Spanish films' share of the domestic box office dipped below 10% in the ten months between January and October 2000 according to the Spanish Institute for Cinema and Audiovisual Arts (ICAA). This compares to a 14% market share for domestic product at the end of 1999.

The ICAA found that local product grossed $35m (PTS6,506m) during Jan-Oct, which means it has a long way to go to catch up with last year's tally. During 1999 as a whole, Spanish films took $72.1m (PTS11,537m) on home turf.

As always, foreign - and particularly US - films dominate the Spanish box office, boasting a 90% market share through October 2000, with $330m (PTS61,067m) in ticket sales on 1,253 titles exhibited. Leading the pack were blockbuster US titles The Sixth Sense, Gladiator, American Beauty and Mission Impossible 2.

To give an example of the challenge Spanish films face in their own territory, The Sixth Sense grossed more in two weeks than local sensation All About My Mother (Todo Sobre Mi Madre) earned in 49 weeks on the charts.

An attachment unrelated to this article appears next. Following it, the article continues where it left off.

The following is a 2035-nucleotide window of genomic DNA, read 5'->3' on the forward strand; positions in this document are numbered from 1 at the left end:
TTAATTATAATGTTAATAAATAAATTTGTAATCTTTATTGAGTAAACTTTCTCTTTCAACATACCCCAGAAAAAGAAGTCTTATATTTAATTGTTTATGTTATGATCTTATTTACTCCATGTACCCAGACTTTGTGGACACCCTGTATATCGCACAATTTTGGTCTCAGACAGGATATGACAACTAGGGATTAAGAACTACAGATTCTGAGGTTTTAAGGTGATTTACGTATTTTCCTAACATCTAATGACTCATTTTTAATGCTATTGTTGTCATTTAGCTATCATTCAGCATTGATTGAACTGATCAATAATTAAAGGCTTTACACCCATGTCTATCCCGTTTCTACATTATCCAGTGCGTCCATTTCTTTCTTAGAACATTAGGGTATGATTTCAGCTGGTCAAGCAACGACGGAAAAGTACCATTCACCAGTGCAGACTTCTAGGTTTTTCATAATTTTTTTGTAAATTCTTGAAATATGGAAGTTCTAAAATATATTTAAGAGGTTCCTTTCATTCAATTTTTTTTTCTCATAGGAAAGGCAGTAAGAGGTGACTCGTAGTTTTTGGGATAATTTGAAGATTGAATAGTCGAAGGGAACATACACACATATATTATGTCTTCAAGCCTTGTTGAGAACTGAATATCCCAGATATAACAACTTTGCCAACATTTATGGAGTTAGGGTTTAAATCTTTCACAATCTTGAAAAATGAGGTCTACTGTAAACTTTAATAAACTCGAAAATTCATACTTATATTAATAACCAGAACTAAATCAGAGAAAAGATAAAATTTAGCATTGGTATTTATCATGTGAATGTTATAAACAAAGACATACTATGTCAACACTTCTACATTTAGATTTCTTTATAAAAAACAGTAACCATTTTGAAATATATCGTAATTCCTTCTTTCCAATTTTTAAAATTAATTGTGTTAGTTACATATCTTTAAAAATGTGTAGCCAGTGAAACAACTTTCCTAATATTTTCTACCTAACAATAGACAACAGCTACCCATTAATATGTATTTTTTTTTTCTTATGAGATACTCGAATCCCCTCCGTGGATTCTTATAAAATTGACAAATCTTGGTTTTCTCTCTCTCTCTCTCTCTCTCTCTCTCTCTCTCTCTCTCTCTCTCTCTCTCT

The latest ICAA figures do not reflect the batch of Spanish releases from late October and early November which have done well at the box office, including David Trueba comedy Masterpiece (Obra Maestra), Jose Luis Garci's Oscar-nominated You're The One, and Jorge Sanz-starrer Almejas Y Mejillones. They do, however, include top Spanish grossers Ano Mariano, The Art Of Dying (El Arte De Morir) and Commonwealth (La Comunidad).

Producers and distributors in Spain have their hopes pinned on forthcoming releases such as Lolafilms' English-language offerings That Girl From Rio and Gaudi Afternoon, and Jaime Chavarri's Kisses For Everyone (Besos Para Todos) from Sogecine.